The auto industry, however, is looking at the move as another small step into the future, as the vehicle’s electric-modular structure is becoming a popular prototype these days.
Manufacturers and suppliers will need to monitor this possible paradigm shift closely; it could be a serious threat or a huge opportunity.
How big of a shift?
Imagine cars that are little more than a flatbed battery on wheels (think skateboard) with a variety of Lego-like modules -- pickup truck, minibus, luxury limo, camper, recreation vehicle or even air transport. (Airbus is working on the latter, believe it or not.)
That means instead of buying different vehicles, consumers can buy one cab-and-chassis battery and then snap-on (or, more likely, bolt-on) different top hats and modules. Such a system could increase the price of one vehicle but reduce the cost of two or more.
The vehicles could also last longer than cars and trucks today; a battery should run for 10 years (and can be used by utilities for storage afterward); fewer moving parts mean it could run well past 200,000 miles. Someday, a million miles might be possible. Given the growing prevalence of ride-sharing, miles will become much more important to users than years on the road.
The economic disruption from modular cars could be enormous for everyone -- auto manufacturers, suppliers, even home builders; garages might have to be built larger to accommodate unused modules.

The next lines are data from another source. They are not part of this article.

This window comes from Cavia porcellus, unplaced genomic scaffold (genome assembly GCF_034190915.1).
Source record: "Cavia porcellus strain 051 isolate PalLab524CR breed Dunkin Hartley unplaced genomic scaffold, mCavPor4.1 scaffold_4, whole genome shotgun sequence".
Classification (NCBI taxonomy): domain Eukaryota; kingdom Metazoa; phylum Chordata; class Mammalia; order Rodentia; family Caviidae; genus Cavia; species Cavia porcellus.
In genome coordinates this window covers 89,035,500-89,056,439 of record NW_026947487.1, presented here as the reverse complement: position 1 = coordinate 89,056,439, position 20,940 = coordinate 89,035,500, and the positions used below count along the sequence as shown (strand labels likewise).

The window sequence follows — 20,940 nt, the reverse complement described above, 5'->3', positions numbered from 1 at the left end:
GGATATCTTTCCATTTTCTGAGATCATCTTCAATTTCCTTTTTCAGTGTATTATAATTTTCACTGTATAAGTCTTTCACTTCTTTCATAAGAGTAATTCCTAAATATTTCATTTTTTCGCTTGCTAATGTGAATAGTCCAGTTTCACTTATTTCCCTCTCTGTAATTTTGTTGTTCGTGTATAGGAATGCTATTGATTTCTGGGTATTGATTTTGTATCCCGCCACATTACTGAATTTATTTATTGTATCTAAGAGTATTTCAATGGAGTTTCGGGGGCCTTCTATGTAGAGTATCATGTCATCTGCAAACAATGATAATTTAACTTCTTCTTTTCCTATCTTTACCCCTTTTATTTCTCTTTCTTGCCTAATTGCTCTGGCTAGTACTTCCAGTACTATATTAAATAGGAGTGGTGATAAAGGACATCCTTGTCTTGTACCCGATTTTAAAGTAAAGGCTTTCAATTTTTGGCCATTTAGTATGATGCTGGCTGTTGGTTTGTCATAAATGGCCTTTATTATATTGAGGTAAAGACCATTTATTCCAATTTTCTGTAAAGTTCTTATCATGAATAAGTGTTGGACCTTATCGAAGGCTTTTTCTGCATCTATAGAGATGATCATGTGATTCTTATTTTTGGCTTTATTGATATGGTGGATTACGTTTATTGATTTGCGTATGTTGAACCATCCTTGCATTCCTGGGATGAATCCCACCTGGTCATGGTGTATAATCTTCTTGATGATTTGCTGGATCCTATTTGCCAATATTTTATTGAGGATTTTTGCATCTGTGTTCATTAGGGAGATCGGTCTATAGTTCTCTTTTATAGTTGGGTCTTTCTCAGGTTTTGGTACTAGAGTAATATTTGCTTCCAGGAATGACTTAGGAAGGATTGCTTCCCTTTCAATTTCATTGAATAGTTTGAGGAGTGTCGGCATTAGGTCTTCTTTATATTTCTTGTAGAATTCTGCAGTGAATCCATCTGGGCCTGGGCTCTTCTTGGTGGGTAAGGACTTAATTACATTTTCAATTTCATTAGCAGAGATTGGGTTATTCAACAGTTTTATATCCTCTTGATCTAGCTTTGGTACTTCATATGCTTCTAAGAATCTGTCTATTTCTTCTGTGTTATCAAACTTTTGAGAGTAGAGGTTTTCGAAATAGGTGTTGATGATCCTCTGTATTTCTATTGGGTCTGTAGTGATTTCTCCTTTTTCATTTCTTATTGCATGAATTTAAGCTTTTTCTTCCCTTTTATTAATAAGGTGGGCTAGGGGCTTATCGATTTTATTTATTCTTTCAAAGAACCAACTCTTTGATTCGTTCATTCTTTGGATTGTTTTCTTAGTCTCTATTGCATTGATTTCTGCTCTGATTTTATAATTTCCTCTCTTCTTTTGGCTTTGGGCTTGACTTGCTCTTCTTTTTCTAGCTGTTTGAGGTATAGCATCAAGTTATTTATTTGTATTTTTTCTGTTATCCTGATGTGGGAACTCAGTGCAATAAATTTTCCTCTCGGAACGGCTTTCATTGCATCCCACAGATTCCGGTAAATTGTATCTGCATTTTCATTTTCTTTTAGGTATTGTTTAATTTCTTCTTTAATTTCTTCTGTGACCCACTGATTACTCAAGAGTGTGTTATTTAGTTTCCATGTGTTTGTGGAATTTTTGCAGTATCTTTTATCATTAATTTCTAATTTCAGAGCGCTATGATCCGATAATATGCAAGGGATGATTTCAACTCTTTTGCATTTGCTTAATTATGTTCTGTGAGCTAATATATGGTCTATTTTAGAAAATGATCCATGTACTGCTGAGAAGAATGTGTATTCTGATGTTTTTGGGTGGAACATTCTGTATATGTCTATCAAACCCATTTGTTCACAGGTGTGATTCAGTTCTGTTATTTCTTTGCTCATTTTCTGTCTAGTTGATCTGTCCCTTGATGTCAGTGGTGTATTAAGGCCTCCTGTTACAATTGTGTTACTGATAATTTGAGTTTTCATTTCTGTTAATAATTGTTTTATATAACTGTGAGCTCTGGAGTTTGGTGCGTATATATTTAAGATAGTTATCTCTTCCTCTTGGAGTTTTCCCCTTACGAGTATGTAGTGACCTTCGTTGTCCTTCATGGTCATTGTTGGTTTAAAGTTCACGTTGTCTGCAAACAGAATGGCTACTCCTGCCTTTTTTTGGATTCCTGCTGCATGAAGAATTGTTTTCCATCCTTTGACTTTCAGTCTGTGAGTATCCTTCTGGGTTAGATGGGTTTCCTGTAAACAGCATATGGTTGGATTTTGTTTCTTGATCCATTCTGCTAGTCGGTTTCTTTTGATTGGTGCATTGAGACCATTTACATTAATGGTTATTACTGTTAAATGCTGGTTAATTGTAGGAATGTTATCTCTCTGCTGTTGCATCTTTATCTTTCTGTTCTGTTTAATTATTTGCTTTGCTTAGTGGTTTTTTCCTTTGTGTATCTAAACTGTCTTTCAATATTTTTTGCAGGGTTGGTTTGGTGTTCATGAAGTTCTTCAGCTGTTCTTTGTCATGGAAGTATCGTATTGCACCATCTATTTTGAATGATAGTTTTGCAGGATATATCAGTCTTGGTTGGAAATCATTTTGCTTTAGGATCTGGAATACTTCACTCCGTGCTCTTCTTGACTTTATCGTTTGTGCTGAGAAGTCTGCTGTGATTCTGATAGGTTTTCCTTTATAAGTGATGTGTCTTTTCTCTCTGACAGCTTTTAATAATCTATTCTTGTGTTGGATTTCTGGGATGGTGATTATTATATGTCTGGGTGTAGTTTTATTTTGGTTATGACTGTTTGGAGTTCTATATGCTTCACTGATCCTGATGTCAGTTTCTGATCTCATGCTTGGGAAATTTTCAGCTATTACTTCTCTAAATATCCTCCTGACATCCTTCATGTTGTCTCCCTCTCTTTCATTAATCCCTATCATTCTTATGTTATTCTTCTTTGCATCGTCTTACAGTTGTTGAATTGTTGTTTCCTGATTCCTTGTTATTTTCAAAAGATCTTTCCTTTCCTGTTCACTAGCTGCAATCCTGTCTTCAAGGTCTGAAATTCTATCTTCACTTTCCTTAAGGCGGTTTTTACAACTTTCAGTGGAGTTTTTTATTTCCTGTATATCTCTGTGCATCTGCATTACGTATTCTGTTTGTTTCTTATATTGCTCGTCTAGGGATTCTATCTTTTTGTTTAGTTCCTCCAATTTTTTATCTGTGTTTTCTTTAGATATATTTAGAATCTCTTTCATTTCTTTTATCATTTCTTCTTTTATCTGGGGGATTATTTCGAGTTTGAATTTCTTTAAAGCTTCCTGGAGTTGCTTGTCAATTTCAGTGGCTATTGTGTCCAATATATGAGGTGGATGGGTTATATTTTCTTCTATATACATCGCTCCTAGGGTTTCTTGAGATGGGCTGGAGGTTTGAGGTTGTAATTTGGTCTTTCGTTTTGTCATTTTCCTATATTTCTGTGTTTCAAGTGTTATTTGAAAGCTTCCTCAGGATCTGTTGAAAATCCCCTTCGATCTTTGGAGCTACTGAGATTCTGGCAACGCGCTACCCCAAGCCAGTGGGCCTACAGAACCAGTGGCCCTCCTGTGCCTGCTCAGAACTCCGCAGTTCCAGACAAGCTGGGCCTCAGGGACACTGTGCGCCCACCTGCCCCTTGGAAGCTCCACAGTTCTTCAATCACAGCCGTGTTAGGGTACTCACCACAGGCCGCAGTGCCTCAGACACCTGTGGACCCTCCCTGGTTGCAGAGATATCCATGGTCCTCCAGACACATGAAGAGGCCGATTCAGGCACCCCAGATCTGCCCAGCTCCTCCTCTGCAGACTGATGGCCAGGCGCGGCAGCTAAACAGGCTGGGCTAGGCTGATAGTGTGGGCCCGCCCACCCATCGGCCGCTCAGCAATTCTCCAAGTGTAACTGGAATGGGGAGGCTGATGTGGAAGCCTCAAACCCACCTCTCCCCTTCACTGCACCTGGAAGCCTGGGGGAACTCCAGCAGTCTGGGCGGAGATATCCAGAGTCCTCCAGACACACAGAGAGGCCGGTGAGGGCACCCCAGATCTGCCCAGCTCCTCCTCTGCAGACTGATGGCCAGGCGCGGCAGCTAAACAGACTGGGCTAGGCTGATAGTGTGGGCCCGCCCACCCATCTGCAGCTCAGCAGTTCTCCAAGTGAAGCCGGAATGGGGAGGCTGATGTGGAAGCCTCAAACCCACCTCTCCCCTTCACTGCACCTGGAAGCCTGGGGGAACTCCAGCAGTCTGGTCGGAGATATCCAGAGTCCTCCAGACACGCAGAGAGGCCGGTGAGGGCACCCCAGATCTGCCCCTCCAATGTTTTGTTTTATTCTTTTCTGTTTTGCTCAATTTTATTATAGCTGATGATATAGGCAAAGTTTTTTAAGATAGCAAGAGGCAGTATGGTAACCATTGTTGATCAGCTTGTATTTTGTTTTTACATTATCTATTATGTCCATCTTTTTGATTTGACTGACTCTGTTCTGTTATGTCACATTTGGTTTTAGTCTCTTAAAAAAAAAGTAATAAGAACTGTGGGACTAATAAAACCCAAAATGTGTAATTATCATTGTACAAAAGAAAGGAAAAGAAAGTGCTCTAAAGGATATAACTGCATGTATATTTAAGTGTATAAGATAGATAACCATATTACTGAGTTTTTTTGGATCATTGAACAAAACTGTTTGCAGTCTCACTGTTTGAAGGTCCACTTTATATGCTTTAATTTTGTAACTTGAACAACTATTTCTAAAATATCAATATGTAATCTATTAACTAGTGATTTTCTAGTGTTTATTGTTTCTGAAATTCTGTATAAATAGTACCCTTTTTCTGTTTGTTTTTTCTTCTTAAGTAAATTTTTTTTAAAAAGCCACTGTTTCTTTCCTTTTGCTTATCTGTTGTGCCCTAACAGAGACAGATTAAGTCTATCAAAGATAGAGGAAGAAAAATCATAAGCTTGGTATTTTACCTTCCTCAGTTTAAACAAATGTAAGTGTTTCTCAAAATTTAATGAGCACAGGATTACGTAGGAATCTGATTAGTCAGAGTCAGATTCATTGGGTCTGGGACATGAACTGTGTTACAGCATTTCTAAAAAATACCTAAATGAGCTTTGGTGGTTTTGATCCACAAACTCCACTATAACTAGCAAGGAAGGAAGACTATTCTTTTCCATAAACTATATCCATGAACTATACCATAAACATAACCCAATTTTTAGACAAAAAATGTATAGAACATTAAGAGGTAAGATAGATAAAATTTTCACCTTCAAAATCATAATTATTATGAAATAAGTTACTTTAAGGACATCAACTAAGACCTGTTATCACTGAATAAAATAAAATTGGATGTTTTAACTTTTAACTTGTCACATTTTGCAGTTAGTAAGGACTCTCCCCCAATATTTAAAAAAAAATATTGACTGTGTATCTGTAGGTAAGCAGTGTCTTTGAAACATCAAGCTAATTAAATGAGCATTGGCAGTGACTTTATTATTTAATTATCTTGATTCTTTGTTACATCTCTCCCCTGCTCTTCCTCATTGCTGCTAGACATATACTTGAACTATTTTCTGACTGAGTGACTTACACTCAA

For auto makers, part of what's attractive about modular is if they can get more vehicles off of a single platform or architecture, then it drives down their amortized cost per unit, which helps improve their capital return on investment.
For VW, because it’s trying to shrink their numbered platforms globally, modular also fits into its plans well, as they can have this one larger platform, on which they can stick a box, or a truck, or a passenger vehicle on top. (Tesla Inc., unsurprisingly, perhaps, also is working on a modular minibus.)
Manufacturers seem especially keen to develop commercial uses. The I.D. Buzz, for instance, comes in two models, one for cargo and the other for passengers and aimed at the ride-sharing market. Amazon and UPS also are exploring the concept for freight and container shipping, as are startups, such as NEXT in Silicon Valley.
In the past, some auto makers used common platform architectures to achieve a degree of limited modularity. The RV customization industry has been utilizing Ford Econoline vans for years. And if you remember it, General Motors tried with the Pontiac Aztek and its optional camper pop-up. Then there is the Chrysler minivan, which has folding seats for cargo space and has spawned numerous imitators, as well as a devoted following.
What’s novel about the I.D. Buzz, specifically, may be the ability to efficiently use space with a common unibody vehicle architecture for a variety of configurations, which should expand the utility of the modular concept well beyond what has been seen before.
And who knows? Much the way VW’s Bug and Microbus changed the automotive world 50 years ago, the company’s I.D. Buzz could do the same in the 21st century.
Daron Gifford is the automotive industry consulting leader at the accounting firm and consultancy Plante Moran in Detroit.
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